Document Type

Article

Publication

American Criminal Law Review

Year

2002

Abstract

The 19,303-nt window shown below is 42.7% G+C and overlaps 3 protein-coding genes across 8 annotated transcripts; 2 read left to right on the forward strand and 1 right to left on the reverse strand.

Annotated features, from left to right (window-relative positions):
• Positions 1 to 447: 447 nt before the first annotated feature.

Norms urging prosecutors to seek justice by playing a quasi-judicial role and striving for fairness to defendants are often assumed to have deep historical roots. Yet, in fact, such a conception of the prosecutor's role is relatively new. Based on archival research on the papers of the New York County District Attorney's Office, "The Discretionary Power of 'Public' Prosecutors in Historical Perspective" explores the meaning of the word "public" as it applied to prosecutors in the nineteenth century. This article shows that, in the early days of public prosecution, district attorneys were expected to maximize convictions and leave defendants' rights for defense counsel to champion. However, rather than bowing to pressure to pursue the most severe charges in all cases, prosecutors entered plea bargains to lighten their workloads and sought capital verdicts for marginal individuals - especially domestic killers - to sate the public's desire for retribution and deterrence. Because domestic killers violated widely held norms of masculinity and lacked political influence, seeking the death penalty in their cases represented a safe discretionary decision that did not anger the political bosses to whom the District Attorney's office was beholden. As this article demonstrates, public interest is a mutable abstraction. In the nineteenth century, neither the newspapers nor the voters equated the term with defendants' rights. Hence, modern scholars seeking to reform prosecutorial ethics must take greater care to define the public interest and its relevance to their agendas.